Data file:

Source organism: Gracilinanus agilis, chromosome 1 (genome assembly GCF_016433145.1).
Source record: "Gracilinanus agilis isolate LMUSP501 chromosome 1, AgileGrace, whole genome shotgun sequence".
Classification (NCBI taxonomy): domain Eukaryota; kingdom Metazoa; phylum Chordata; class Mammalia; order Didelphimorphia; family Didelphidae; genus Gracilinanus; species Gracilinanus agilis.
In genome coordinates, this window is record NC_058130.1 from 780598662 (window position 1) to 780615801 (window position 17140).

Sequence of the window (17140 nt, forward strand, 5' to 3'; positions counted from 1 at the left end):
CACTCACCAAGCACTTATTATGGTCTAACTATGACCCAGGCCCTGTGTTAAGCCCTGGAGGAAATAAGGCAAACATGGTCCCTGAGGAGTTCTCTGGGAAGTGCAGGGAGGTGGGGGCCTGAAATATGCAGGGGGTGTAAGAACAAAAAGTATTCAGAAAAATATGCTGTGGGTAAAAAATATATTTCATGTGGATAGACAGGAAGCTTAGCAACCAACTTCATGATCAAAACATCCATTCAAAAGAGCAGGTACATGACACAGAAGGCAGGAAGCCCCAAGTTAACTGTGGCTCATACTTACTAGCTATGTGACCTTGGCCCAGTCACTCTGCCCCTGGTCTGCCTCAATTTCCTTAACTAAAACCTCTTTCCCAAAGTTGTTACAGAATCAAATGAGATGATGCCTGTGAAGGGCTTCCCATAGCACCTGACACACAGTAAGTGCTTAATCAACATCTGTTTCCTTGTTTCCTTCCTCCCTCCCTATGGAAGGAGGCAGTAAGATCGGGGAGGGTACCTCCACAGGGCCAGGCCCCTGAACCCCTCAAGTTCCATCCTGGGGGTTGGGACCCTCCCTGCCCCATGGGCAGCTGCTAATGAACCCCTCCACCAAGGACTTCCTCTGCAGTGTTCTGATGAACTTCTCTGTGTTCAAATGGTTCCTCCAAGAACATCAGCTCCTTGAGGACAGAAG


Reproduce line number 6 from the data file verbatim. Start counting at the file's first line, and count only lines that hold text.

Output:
CACTCACCAAGCACTTATTATGGTCTAACTATGACCCAGGCCCTGTGTTAAGCCCTGGAGGAAATAAGGCAAACATGGTCCCTGAGGAGTTCTCTGGGAAGTGCAGGGAGGTGGGGGCCTGAAATATGCAGGGGGTGTAAGAACAAAAAGTATTCAGAAAAATATGCTGTGGGTAAAAAATATATTTCATGTGGATAGACAGGAAGCTTAGCAACCAACTTCATGATCAAAACATCCATTCAAAAGAGCAGGTACATGACACAGAAGGCAGGAAGCCCCAAGTTAACTGTGGCTCATACTTACTAGCTATGTGACCTTGGCCCAGTCACTCTGCCCCTGGTCTGCCTCAATTTCCTTAACTAAAACCTCTTTCCCAAAGTTGTTACAGAATCAAATGAGATGATGCCTGTGAAGGGCTTCCCATAGCACCTGACACACAGTAAGTGCTTAATCAACATCTGTTTCCTTGTTTCCTTCCTCCCTCCCTATGGAAGGAGGCAGTAAGATCGGGGAGGGTACCTCCACAGGGCCAGGCCCCTGAACCCCTCAAGTTCCATCCTGGGGGTTGGGACCCTCCCTGCCCCATGGGCAGCTGCTAATGAACCCCTCCACCAAGGACTTCCTCTGCAGTGTTCTGATGAACTTCTCTGTGTTCAAATGGTTCCTCCAAGAACATCAGCTCCTTGAGGACAGAAG